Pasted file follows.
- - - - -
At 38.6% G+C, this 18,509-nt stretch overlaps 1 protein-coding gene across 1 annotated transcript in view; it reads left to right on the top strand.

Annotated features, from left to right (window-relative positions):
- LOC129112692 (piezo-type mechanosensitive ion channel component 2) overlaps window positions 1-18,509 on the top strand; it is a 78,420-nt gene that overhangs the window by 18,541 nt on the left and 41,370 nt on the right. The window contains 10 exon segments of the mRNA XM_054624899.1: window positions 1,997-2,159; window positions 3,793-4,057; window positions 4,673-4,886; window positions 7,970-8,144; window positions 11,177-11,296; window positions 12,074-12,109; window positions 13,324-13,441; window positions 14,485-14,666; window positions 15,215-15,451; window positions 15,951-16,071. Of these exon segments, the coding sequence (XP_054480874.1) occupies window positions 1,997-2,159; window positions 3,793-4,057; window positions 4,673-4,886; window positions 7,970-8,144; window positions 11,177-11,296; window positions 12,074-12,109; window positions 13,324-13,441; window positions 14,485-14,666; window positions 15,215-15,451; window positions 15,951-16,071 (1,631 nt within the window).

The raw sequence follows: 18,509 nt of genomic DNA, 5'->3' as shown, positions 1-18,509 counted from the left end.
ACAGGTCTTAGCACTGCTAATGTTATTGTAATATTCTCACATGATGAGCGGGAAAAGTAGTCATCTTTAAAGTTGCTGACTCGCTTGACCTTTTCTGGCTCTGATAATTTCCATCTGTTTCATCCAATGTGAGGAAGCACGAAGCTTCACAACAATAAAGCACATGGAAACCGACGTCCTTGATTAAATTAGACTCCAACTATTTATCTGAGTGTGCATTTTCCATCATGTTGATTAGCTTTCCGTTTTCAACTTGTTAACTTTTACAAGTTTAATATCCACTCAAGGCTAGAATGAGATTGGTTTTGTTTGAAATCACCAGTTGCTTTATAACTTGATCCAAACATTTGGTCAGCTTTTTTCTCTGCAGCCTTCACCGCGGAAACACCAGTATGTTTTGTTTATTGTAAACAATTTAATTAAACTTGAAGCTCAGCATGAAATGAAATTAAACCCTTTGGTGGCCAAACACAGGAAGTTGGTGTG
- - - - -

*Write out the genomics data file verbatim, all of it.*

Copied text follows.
At 38.6% G+C, this 18,509-nt stretch overlaps 1 protein-coding gene across 1 annotated transcript in view; it reads left to right on the top strand.

Annotated features, from left to right (window-relative positions):
- LOC129112692 (piezo-type mechanosensitive ion channel component 2) overlaps window positions 1-18,509 on the top strand; it is a 78,420-nt gene that overhangs the window by 18,541 nt on the left and 41,370 nt on the right. The window contains 10 exon segments of the mRNA XM_054624899.1: window positions 1,997-2,159; window positions 3,793-4,057; window positions 4,673-4,886; window positions 7,970-8,144; window positions 11,177-11,296; window positions 12,074-12,109; window positions 13,324-13,441; window positions 14,485-14,666; window positions 15,215-15,451; window positions 15,951-16,071. Of these exon segments, the coding sequence (XP_054480874.1) occupies window positions 1,997-2,159; window positions 3,793-4,057; window positions 4,673-4,886; window positions 7,970-8,144; window positions 11,177-11,296; window positions 12,074-12,109; window positions 13,324-13,441; window positions 14,485-14,666; window positions 15,215-15,451; window positions 15,951-16,071 (1,631 nt within the window).

The raw sequence follows: 18,509 nt of genomic DNA, 5'->3' as shown, positions 1-18,509 counted from the left end.
ACAGGTCTTAGCACTGCTAATGTTATTGTAATATTCTCACATGATGAGCGGGAAAAGTAGTCATCTTTAAAGTTGCTGACTCGCTTGACCTTTTCTGGCTCTGATAATTTCCATCTGTTTCATCCAATGTGAGGAAGCACGAAGCTTCACAACAATAAAGCACATGGAAACCGACGTCCTTGATTAAATTAGACTCCAACTATTTATCTGAGTGTGCATTTTCCATCATGTTGATTAGCTTTCCGTTTTCAACTTGTTAACTTTTACAAGTTTAATATCCACTCAAGGCTAGAATGAGATTGGTTTTGTTTGAAATCACCAGTTGCTTTATAACTTGATCCAAACATTTGGTCAGCTTTTTTCTCTGCAGCCTTCACCGCGGAAACACCAGTATGTTTTGTTTATTGTAAACAATTTAATTAAACTTGAAGCTCAGCATGAAATGAAATTAAACCCTTTGGTGGCCAAACACAGGAAGTTGGTGTG